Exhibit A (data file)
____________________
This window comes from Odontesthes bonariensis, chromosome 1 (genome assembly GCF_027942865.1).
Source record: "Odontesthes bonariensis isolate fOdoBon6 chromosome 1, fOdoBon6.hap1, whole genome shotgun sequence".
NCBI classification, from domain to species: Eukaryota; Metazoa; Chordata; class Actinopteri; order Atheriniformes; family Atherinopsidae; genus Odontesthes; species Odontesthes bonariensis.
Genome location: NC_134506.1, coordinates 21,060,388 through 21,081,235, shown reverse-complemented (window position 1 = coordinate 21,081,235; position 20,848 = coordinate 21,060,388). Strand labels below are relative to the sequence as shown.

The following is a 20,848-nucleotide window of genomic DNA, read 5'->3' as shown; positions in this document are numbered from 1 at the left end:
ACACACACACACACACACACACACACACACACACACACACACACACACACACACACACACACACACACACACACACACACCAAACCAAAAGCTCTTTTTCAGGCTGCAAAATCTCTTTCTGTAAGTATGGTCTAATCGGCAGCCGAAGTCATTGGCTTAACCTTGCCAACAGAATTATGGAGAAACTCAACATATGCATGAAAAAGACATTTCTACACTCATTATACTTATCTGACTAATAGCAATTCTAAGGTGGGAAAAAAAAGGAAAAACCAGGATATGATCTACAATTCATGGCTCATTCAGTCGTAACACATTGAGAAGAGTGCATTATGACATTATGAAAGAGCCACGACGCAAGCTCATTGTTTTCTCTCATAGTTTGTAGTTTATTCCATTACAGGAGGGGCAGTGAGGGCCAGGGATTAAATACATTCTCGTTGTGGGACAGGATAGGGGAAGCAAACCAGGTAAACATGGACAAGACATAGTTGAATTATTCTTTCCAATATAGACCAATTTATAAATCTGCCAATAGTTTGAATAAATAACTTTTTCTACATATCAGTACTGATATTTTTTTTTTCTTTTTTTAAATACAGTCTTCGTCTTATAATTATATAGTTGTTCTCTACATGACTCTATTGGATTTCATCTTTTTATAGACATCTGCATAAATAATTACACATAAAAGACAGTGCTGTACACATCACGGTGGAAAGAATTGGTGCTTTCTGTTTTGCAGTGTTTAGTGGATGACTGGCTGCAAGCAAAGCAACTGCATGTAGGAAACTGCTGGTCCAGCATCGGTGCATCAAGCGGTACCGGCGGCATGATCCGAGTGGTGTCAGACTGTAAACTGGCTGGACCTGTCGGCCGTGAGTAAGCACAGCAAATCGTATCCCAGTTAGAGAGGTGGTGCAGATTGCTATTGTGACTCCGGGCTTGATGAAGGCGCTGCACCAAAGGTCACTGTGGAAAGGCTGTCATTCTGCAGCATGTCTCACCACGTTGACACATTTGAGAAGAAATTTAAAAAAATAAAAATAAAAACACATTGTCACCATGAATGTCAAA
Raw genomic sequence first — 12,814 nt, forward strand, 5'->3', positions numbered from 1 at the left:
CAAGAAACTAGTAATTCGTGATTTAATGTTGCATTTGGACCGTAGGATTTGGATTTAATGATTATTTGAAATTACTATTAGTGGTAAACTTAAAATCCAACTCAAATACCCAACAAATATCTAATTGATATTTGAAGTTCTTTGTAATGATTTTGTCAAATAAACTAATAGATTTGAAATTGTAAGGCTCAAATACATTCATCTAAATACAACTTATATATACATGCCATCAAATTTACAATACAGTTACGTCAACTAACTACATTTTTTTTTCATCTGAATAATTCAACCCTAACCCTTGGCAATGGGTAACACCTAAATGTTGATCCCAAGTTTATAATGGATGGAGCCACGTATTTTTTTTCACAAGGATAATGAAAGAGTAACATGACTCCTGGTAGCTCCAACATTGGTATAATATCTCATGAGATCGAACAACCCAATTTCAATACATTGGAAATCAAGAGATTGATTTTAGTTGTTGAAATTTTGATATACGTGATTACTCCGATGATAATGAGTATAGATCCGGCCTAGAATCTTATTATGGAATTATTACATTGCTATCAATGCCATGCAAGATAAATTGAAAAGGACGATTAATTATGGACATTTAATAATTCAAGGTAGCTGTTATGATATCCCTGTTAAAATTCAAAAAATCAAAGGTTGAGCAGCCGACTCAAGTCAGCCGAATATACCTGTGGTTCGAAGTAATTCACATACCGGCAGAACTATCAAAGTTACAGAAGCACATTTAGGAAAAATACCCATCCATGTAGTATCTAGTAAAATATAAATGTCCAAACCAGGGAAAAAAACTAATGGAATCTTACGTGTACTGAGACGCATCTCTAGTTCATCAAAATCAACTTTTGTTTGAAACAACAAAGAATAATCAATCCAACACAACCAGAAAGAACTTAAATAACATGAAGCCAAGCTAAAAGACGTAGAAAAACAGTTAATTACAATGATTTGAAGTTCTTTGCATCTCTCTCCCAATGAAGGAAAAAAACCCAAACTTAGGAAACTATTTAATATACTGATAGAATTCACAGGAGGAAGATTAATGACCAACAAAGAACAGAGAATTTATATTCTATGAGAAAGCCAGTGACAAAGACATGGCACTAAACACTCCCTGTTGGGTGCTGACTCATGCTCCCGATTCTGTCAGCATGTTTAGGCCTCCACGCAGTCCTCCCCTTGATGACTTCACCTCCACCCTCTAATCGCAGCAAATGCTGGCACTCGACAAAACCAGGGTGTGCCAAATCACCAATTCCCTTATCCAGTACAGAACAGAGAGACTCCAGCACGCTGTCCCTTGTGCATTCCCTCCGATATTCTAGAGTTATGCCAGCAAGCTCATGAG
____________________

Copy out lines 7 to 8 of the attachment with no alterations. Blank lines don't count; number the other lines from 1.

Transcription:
Raw genomic sequence first — 12,814 nt, forward strand, 5'->3', positions numbered from 1 at the left:
CAAGAAACTAGTAATTCGTGATTTAATGTTGCATTTGGACCGTAGGATTTGGATTTAATGATTATTTGAAATTACTATTAGTGGTAAACTTAAAATCCAACTCAAATACCCAACAAATATCTAATTGATATTTGAAGTTCTTTGTAATGATTTTGTCAAATAAACTAATAGATTTGAAATTGTAAGGCTCAAATACATTCATCTAAATACAACTTATATATACATGCCATCAAATTTACAATACAGTTACGTCAACTAACTACATTTTTTTTTCATCTGAATAATTCAACCCTAACCCTTGGCAATGGGTAACACCTAAATGTTGATCCCAAGTTTATAATGGATGGAGCCACGTATTTTTTTTCACAAGGATAATGAAAGAGTAACATGACTCCTGGTAGCTCCAACATTGGTATAATATCTCATGAGATCGAACAACCCAATTTCAATACATTGGAAATCAAGAGATTGATTTTAGTTGTTGAAATTTTGATATACGTGATTACTCCGATGATAATGAGTATAGATCCGGCCTAGAATCTTATTATGGAATTATTACATTGCTATCAATGCCATGCAAGATAAATTGAAAAGGACGATTAATTATGGACATTTAATAATTCAAGGTAGCTGTTATGATATCCCTGTTAAAATTCAAAAAATCAAAGGTTGAGCAGCCGACTCAAGTCAGCCGAATATACCTGTGGTTCGAAGTAATTCACATACCGGCAGAACTATCAAAGTTACAGAAGCACATTTAGGAAAAATACCCATCCATGTAGTATCTAGTAAAATATAAATGTCCAAACCAGGGAAAAAAACTAATGGAATCTTACGTGTACTGAGACGCATCTCTAGTTCATCAAAATCAACTTTTGTTTGAAACAACAAAGAATAATCAATCCAACACAACCAGAAAGAACTTAAATAACATGAAGCCAAGCTAAAAGACGTAGAAAAACAGTTAATTACAATGATTTGAAGTTCTTTGCATCTCTCTCCCAATGAAGGAAAAAAACCCAAACTTAGGAAACTATTTAATATACTGATAGAATTCACAGGAGGAAGATTAATGACCAACAAAGAACAGAGAATTTATATTCTATGAGAAAGCCAGTGACAAAGACATGGCACTAAACACTCCCTGTTGGGTGCTGACTCATGCTCCCGATTCTGTCAGCATGTTTAGGCCTCCACGCAGTCCTCCCCTTGATGACTTCACCTCCACCCTCTAATCGCAGCAAATGCTGGCACTCGACAAAACCAGGGTGTGCCAAATCACCAATTCCCTTATCCAGTACAGAACAGAGAGACTCCAGCACGCTGTCCCTTGTGCATTCCCTCCGATATTCTAGAGTTATGCCAGCAAGCTCATGAG